Department of Communication, University of Jyväskylä
Anne Laajalahti, is a project researcher in Organizational Communication and PR at the Department of Communication, University of Jyväskylä, Finland. Besides doing research work for two international EU-funded FP7 projects, “Public Empowerment Policies for Crisis Management” and “CBRN crisis management: Architecture, Technologies and Operational Procedures”, she is teaching and supervising in the fields of Communication and Qualitative Research. In addition, she is finalizing her Ph.D. research in Speech Communication focusing on interpersonal communication competence and its development in the work of researchers.
Breakout Session: A Competence-Based Approach to Crisis Communication*
Crises are complex, fast-developing and unpredictable by their nature. Therefore, co-operation between response organizations and citizen groups is needed in co-producing safety and adapting to changing situations. Since response organizations cannot solve all the problems created by crises alone, this presentation calls for a community approach to crisis management (e.g., Helsloot & Ruitenberg, 2004; Norris et al., 2008), where citizen groups are seen as active co-actors in crisis response instead of being target groups.
Co-producing safety necessitates competence in interpersonal communication and social interaction both from the experts working in response organizations (Laajalahti, Hyvärinen & Vos 2013a) and from the ordinary citizens involved in crises (Laajalahti, Hyvärinen & Vos 2013b). Interpersonal communication competence refers to knowledge, skills and motivation that can be perceived as effective and appropriate in social interaction (e.g., Greene & Burleson, 2003; Spitzberg & Cupach, 2002). Research has not often approached crises from the viewpoint of interpersonal communication competence, which is in this presentation applied to a crisis communication and management context and referred to as crisis communication competence (CCC).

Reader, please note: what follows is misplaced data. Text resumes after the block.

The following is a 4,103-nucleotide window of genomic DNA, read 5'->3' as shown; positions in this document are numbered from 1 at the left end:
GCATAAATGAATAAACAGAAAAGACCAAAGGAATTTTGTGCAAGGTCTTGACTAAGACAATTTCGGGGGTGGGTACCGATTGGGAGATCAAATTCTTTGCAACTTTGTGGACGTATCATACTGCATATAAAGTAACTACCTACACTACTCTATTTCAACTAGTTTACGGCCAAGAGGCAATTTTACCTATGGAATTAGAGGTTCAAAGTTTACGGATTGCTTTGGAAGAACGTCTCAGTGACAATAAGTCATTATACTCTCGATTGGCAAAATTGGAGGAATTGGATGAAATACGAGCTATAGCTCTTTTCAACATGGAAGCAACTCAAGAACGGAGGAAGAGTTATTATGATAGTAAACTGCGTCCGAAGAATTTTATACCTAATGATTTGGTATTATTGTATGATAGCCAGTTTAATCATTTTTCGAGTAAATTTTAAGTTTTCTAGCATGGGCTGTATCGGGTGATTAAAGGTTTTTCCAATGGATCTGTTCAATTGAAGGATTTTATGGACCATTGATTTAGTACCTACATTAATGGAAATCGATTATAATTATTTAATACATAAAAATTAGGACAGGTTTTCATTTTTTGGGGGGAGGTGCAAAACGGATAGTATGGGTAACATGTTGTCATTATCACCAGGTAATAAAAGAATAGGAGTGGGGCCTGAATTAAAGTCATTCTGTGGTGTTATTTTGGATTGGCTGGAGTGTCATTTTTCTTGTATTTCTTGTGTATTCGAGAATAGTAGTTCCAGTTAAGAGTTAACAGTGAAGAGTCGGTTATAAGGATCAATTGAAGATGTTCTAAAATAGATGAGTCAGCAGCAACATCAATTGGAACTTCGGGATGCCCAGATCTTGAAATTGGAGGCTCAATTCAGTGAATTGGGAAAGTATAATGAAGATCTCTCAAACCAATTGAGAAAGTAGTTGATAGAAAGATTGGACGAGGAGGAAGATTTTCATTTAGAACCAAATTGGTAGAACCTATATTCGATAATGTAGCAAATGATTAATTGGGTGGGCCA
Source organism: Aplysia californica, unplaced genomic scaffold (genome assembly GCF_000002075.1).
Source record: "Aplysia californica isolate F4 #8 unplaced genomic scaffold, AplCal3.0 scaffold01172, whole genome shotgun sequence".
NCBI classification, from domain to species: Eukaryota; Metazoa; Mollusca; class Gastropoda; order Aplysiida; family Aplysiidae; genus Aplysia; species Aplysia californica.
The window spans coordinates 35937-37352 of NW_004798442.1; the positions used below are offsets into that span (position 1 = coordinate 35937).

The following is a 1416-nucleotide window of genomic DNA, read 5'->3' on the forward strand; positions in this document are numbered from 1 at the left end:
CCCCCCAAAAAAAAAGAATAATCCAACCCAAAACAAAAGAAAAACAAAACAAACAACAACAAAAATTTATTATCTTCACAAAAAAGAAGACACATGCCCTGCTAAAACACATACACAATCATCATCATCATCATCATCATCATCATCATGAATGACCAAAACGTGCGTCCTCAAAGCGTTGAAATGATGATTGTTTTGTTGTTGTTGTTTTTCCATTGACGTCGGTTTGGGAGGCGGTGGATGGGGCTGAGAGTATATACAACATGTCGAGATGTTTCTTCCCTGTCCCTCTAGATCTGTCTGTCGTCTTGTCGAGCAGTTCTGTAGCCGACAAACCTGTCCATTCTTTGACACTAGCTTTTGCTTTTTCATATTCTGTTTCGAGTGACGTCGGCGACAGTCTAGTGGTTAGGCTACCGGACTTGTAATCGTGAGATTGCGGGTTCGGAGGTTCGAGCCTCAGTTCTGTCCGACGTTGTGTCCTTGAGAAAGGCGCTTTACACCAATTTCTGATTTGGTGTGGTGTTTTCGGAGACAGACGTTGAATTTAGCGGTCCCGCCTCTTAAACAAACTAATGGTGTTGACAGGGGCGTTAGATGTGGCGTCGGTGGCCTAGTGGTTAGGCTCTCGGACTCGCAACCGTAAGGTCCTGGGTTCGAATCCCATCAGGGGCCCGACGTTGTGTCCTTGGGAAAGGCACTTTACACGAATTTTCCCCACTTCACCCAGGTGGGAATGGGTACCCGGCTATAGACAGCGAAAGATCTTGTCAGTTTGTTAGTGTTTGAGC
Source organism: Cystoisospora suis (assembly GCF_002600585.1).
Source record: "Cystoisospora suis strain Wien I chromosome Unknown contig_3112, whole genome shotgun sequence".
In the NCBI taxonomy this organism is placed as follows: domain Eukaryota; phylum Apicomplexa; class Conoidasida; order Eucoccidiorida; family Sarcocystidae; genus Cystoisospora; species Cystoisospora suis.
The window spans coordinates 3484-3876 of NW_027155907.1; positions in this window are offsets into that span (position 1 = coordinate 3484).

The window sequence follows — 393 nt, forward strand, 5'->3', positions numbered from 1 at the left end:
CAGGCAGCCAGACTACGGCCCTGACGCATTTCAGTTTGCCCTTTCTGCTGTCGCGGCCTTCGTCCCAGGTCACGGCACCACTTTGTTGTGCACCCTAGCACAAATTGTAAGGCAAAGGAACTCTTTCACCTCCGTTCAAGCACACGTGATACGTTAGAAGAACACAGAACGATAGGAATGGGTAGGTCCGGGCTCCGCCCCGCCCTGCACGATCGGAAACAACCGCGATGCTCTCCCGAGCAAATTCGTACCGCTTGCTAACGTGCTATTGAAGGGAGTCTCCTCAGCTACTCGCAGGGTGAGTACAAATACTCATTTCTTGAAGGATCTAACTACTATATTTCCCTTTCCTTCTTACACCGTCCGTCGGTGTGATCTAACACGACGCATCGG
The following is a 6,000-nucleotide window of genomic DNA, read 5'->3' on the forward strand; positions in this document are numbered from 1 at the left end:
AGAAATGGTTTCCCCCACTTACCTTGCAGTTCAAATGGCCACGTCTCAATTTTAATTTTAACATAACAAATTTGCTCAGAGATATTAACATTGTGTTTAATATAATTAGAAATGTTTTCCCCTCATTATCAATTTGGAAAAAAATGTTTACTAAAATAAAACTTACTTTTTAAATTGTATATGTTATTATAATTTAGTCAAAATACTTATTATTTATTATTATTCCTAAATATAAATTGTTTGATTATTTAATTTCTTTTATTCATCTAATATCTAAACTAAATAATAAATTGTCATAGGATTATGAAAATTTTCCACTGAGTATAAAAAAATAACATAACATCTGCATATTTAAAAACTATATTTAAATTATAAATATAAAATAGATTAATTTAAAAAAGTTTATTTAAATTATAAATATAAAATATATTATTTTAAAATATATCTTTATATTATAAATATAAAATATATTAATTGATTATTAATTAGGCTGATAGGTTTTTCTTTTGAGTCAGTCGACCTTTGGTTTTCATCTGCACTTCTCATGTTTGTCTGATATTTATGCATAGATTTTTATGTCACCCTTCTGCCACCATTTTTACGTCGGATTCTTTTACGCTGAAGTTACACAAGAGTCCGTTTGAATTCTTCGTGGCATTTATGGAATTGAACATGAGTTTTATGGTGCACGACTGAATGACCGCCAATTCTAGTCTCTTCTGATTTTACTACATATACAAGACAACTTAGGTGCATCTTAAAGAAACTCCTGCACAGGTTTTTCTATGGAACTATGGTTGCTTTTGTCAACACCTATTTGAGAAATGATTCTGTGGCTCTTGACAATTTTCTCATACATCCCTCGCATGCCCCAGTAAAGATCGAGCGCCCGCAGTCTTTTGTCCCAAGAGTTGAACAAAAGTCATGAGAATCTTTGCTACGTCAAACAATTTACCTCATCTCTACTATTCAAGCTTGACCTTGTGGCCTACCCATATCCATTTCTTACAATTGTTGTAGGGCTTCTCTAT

The aim of the presentation is to clarify the components of CCC needed by crisis communication and management experts and citizens when co-operating in response to disasters and emergencies. The purpose is to deepen understanding of how response organizations can improve their CCC and support the development of citizens’ CCC and so enhance community resilience and citizen response and contribute to the functioning of response networks.
The research task is approached qualitatively by examining both crisis communication and management experts’ and citizens’ perceptions of the CCC that they need in co-producing safety. The data 1 were gathered via an international online questionnaire sent to experts (N=42) working in the field of crisis response, and it consists of answers to open-ended questions addressing the core requirements of experts’ CCC. The data 2 were collected by means of focus group interviews (N=3) which comprised a total of 21 citizens, with 6 to 9 interviewees in each group. After the data gathering, both research data were analysed separately from a data-driven perspective using qualitative content analysis.
The research findings indicate that co-producing safety demands various kinds of CCC both from crisis communication and management experts and from citizens. The requirements of experts’ CCC can be divided into 1) message production, 2) message reception and 3) interaction between experts and citizen groups. The requirements of citizens’ CCC can be grouped according to whether they are related to 1) information seeking, 2) information sharing, 3) deployment of information and communication technologies, 4) interaction among other citizens or 5) interaction with experts working in response organizations.
The presentation suggests that while acknowledging experts’ and citizens’ individual needs future research should not pursue CCC solely as a characteristic of individuals but as co-created in the relationships between experts and citizen groups forming the response network. Besides mapping the components of CCC, the nature of CCC as a networked competence area is reflected theoretically and a model of competence-based approach to crisis communication is presented.
*Anne Laajalahti, Jenni Hyvärinen and Marita Vos co-authored this paper. Anne Laajalahti will be presenting.